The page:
1) You ask bad questions. You ask questions designed to make you look smart, not to advance your understanding. You ask questions that have nothing to do with the subject at hand, simply to let other students know that you’ve already mastered these petty concepts, and are ready for something more challenging. You use big words that you learned just this morning, because you think it projects intelligence. It doesn’t. It makes you look like a pretentious jack-ass. I’m not smiling because I think you’re smart; I’m smiling because you just used that word wrong.

2) You are lazy. You ask me things that you could find by reading the syllabus. You turn in assignments with spelling errors. You leave out those segments of the project that are designed to make my life easier. You do this because you survey the world with lazy arrogance, and assume that the 3 minutes it would take you to format the project correctly are more valuable than the extra hour it takes me to grade 60 projects that ignore the formatting. You email me to ask for special treatment to accommodate your uniquely difficult circumstances, which look amazingly similar to the difficult circumstances of every other first year student at a University.

3) Your knowledge is bounded by your bigotry. I get it. You’re indie. You hate everything that reeks of formalism and conformity. You like bands with names like “The Decemberists” and “A3”, but you will immediately stop liking them as soon as you hear that I know they exist. Every time I give you an assignment like writing 4 part choral harmony, or programming a funk drum part, you have to protect your indie cred by informing the entire class that this type of music sucks, and that you don’t need to learn how to do this, because your own unique artistic voice will always only consist of poorly played guitar riffs layered 50 times and washed out in reverb. Two things: first, the fact that you think Coltrane sucks does not, in fact, make Coltrane suck. It makes you a narcissist with a myopic range of cultural influences, which is basically the exact opposite of people I like. The second thing is this. Your parents are spending $30,000 a year to send you to this school, where you chose to study music in a formalized setting, from people who make their living in this industry, and where a significant portion of your education will come from imitating the artistic masters who came before you. I don’t know what indie cred is, but I’m pretty sure that you lost all of it when you chose this path. Wanna be indie? Drop out, move to Silverlake, rent a room from a cross-dressing coffee shop owner, work at an organic grocery co-op in NoHo for minimum wage, and practice your instrument 9 hours a day. If you want to be the thing, be the thing, don’t just wear the clothes.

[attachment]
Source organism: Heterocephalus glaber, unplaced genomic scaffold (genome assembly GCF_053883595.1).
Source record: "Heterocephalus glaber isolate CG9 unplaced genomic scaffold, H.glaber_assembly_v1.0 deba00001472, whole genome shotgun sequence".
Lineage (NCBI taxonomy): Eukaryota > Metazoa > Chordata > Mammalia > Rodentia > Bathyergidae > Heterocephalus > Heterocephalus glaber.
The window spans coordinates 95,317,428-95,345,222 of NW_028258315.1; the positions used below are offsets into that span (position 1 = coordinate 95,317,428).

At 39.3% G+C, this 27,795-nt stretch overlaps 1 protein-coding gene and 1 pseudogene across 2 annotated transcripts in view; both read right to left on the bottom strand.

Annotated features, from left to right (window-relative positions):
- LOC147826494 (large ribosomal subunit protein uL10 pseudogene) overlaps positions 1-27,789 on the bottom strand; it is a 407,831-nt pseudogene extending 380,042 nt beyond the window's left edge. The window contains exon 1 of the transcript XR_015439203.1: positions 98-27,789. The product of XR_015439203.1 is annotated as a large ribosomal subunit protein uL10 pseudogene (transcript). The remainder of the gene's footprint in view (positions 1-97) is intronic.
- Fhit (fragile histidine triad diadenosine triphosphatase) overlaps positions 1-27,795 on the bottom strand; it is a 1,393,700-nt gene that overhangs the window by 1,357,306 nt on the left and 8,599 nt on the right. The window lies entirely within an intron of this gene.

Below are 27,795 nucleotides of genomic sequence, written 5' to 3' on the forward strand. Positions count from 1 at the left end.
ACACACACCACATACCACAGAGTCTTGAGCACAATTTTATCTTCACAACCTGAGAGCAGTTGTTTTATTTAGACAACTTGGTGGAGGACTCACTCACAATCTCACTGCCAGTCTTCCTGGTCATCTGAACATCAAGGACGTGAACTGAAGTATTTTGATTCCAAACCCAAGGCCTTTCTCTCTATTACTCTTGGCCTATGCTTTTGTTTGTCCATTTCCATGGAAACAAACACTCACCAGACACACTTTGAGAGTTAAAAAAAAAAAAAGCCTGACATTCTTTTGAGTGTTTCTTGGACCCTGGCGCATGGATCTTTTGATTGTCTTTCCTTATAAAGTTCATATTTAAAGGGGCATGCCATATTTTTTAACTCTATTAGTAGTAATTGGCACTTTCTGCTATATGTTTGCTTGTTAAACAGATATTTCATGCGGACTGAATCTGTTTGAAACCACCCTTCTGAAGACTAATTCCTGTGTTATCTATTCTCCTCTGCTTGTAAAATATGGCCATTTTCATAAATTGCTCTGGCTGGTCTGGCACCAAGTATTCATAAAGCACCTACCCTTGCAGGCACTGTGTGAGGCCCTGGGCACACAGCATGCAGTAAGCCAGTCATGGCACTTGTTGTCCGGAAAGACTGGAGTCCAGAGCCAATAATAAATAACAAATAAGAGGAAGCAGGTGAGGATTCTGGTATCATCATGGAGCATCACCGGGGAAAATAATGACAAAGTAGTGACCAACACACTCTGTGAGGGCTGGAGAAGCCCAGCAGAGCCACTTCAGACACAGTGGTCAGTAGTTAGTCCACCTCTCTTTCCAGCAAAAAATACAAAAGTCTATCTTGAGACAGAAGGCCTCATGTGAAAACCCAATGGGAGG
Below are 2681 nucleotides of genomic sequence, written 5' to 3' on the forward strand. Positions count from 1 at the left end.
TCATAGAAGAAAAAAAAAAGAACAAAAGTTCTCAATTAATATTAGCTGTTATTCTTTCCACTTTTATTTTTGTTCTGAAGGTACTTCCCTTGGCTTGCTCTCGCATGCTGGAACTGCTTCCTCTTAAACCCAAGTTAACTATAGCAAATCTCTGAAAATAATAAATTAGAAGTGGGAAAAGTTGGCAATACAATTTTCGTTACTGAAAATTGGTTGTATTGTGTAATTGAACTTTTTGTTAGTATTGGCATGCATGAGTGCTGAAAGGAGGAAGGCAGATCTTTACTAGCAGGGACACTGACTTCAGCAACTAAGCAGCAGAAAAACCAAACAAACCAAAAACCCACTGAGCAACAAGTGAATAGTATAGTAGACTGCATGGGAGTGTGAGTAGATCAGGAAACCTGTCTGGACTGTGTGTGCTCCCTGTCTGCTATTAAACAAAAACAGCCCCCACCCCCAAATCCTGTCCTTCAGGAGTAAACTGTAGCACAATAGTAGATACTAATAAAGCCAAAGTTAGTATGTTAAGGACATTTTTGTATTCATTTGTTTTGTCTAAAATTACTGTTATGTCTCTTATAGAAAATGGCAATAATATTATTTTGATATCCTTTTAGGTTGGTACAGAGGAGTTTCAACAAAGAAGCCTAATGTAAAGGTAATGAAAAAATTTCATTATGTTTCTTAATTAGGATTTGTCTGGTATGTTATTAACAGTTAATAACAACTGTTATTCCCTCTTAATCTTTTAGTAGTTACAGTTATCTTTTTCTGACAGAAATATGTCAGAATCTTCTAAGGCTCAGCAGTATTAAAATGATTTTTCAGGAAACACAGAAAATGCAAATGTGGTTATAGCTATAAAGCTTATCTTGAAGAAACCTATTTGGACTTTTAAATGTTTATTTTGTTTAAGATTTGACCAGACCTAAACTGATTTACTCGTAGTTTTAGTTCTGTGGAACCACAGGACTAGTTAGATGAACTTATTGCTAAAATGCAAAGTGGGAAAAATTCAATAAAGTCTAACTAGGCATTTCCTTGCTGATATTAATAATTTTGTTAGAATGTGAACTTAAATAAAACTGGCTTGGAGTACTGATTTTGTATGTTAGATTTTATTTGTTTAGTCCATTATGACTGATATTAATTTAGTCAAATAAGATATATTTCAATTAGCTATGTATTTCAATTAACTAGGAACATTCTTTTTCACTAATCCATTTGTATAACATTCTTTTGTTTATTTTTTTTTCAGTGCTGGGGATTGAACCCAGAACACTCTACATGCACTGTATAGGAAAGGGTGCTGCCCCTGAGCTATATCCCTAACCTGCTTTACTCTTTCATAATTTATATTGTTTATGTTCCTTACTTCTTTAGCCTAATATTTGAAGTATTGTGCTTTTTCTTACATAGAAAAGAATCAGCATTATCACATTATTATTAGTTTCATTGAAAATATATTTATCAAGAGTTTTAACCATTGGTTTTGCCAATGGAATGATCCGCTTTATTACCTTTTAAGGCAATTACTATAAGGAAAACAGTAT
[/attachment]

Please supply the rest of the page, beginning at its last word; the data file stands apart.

4) You only care about your grade in the last two weeks of the class. Here’s the thing. If you don’t care about grades, and just want to drift in and out of class to absorb the knowledge when it suits your whim, I can respect that. I honestly don’t mind it. But if that’s your mode, don’t come to me two weeks before the final and ask what you can do to raise your grade up from an “F” to a “B”, so that you won’t lose your scholarship. The answer is nothing. There’s nothing you can do. I’m not going to grade 15 projects that you turn in on the last day of the semester for late credit, and there aren’t enough points in the final to move your grade that much. I do sometimes allow students extra-credit assignments, but I reserve it for students who have worked their asses off all semester long, and need 1 or 2 percentage points to bump up to the next grade. I like students like that. I don’t like students like you. If getting an “F” in my class means you lose your scholarship, there’s a damn good chance that you shouldn’t be here on scholarship.

5) You assume that your approval is important to me. It isn’t. I don’t need your approval, or encouragement, I don’t need to be hip in your eyes, I don’t live or die by how you rank me on www.ratemyprofessor.com. I couldn’t care less what you think of me: I have friends for that. When your response to my policies, assignments, teaching method, whatever, is “that’s so uncool”, I silently laugh inside at the idea that you think I might care. I’m 30. I teach at a University. I’m a dad. I listen to Jazz. I’ve played keyboards on songs for Radio Disney. I’m the opposite of cool. And guess what? I’m at peace with it. My job isn’t to make you like me. In fact, sometimes my job goes better when you don’t like me. Sometimes, there are students who get that, and they respect it, and we end up being friends after they graduate. I think that’s cool.

Please, be assured that none of this will affect how I teach you. I’m quite adept at swallowing my own bile and doing unpleasant tasks. I also realize that sometimes, my least favorite students end up maturing nicely, and actually become decent human beings. Here’s to hope.

Until then, please stop IM’ing me at 2:30 in the morning to ask when the next project is due. It’s due tomorrow. And no, you can’t turn it in late.